edit: If i unplug the thermistor the fan stops. I think it's reading slightly high as fan goes to the maximum pwm speed and dosen't like going off. Hence my simpler on and off code at 25 degrees. I can reliably heat something to around 37 at my bench :). Trial and error could be a good game... or not.

Mutton44:
I've added the pinMode and moved the pin declaration.

3.9V on the 5V.
2.4-2.8V on analog dependant on temperature.
For good measure 5V on Vin.

So you have the 5V from the DC-DC connected to Vin, not 5V as in your circuit diagram?

Connect the 5V from the DC-DC to the 5V pin on the Nano.

The Vin pin is the input to the onboard 5V linear regualator, it needs 8V or more to give a 5V regulated supply to the 5V pin and the control circuitry.

You are only supplying 5V to Vin, so no regulation, that is why you are measuring 3.9V on the 5V pin.

Tom... :slight_smile:

Hi Tom, many thanks for your time on this.

TomGeorge:
So you have the 5V from the DC-DC connected to Vin, not 5V as in your circuit diagram?

Apparently, yes. Missed that for looking. Thankyou!

I have now altered the wiring.

The serial monitor is now working over usb too.
Re-installed Arduino IDE.
After connecting nano to pc again
Uninstalled drivers for nano’ COM port (in device manager)
Reinstalled drivers again(windows has worked itself out here).

I can’t program it over USB but I can see the serial output. Programming now involves switching between ICSP and USB, bit awkward but hey, overall it works.

With the serial now somewhat working I could see the temperature sensor reading. Around 80°C. This has turned out to be a connector that seems connected, but isn’t quite. Difficult to visually spot. This explains the apparent over-reading and subsequent ramp to max speed.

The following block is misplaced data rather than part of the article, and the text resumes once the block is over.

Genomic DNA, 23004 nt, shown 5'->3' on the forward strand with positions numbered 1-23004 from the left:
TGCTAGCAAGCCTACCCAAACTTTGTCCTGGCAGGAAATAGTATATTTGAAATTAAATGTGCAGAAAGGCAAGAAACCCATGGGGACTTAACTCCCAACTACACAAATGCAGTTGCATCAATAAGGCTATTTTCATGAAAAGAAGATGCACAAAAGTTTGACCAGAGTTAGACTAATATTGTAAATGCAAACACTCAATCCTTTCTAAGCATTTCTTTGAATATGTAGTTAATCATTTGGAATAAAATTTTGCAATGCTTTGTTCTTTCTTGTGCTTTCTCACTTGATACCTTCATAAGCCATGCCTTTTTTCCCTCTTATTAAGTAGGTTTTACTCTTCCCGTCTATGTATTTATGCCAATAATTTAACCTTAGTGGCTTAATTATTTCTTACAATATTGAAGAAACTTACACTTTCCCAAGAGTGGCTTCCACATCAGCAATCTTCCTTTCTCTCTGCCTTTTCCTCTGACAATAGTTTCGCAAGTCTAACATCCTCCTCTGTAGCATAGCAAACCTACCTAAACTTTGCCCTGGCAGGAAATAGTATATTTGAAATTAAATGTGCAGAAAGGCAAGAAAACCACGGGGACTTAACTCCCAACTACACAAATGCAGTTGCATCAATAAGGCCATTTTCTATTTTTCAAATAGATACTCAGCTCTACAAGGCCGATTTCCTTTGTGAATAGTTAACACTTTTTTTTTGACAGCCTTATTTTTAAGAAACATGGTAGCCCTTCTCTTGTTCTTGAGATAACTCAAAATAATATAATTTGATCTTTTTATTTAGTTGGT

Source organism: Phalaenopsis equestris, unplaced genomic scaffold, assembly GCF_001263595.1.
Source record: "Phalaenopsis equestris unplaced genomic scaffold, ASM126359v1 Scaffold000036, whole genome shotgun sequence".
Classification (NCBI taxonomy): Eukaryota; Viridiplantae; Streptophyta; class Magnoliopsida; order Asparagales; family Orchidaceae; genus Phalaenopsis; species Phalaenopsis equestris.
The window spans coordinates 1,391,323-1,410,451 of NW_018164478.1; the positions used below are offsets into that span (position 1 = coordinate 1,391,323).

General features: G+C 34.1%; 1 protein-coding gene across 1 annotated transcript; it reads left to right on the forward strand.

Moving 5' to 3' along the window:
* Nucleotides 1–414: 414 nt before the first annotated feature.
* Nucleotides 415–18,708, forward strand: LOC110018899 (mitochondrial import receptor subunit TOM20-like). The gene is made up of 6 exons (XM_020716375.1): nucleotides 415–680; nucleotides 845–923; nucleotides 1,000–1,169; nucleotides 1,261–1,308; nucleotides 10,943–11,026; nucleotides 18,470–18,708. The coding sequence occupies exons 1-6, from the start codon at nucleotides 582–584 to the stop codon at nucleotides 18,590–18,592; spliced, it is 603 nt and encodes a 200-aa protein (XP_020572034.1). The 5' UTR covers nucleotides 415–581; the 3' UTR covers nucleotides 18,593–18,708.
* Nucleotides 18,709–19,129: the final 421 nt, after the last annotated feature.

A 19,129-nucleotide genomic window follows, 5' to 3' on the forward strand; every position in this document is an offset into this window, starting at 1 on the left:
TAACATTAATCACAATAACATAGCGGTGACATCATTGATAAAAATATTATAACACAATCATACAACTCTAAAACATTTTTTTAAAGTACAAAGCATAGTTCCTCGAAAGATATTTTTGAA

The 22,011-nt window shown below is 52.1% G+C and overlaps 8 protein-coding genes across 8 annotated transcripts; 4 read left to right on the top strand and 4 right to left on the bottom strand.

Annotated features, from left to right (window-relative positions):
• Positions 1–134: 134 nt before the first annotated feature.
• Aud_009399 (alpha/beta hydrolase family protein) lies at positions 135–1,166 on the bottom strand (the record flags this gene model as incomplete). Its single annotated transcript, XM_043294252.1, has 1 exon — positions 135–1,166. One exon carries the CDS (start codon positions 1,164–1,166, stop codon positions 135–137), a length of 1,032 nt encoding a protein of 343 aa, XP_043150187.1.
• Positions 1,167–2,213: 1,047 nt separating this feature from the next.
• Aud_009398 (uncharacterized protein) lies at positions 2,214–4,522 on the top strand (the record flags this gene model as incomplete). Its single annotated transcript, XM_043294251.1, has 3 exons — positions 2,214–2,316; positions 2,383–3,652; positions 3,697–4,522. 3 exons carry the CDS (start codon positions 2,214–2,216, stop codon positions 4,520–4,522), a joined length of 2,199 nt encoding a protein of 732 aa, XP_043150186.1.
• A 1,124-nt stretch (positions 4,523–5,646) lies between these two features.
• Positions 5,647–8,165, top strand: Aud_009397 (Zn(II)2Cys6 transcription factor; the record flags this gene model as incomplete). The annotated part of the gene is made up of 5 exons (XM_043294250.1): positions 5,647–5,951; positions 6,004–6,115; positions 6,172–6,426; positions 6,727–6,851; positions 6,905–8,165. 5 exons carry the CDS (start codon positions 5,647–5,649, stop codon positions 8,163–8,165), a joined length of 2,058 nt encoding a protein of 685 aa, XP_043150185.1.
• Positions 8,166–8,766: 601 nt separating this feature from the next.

So now everything is functioning as expected with the following code (and wired to the schematic :slight_smile: ):

int cputemp; //temperature reading
int MFA1 = 3; //mosfet A1

void setup() {
  Serial.begin(115200);

  TCCR2B = TCCR2B & B11111000 | 0x01;    // set timer 2 divisor to     1 for PWM frequency of 31372.55 Hz

  pinMode(MFA1, OUTPUT);

}

void loop() {

  Temp1();

  int maxspeed = 255;
  int minspeed = 10;
  int pwmoff = 0;

  if ( cputemp >= 35)
    analogWrite (MFA1, 255);
  else if ( cputemp >= 30 && cputemp < 35 )
    analogWrite (MFA1, 100);
  else if ( cputemp >= 25 && cputemp < 30 )
    analogWrite (MFA1, 20);
  else
    analogWrite (MFA1, 0);

  delay (500);

}

//function for temperature sensing
bool Temp1() {
  int ThermistorPin1 = A0;
  int Vo;
  float R1 = 11000;
  float logR2, R2, T;
  float c1 = 1.009249522e-03, c2 = 2.378405444e-04, c3 = 2.019202697e-07;

  Vo = analogRead(ThermistorPin1);
  R2 = R1 * (1023.0 / (float)Vo - 1.0);
  logR2 = log(R2);
  T = (1.0 / (c1 + c2 * logR2 + c3 * logR2 * logR2 * logR2));
  T = T - 273.15;
  // T = (T * 9.0)/ 5.0 + 32.0; //Disabled for Celsius

  Serial.println(T);
  cputemp = T;

}

The only other thing I have been struggling with is removing the global variable “cputemp”. Is this possible. I’m struggling with returning numbers from functions. They elude me somewhat.

Am I on the right track by declaring this for the function?

bool temp1 (float T);

If that’s a no, I think it’s back to reading :).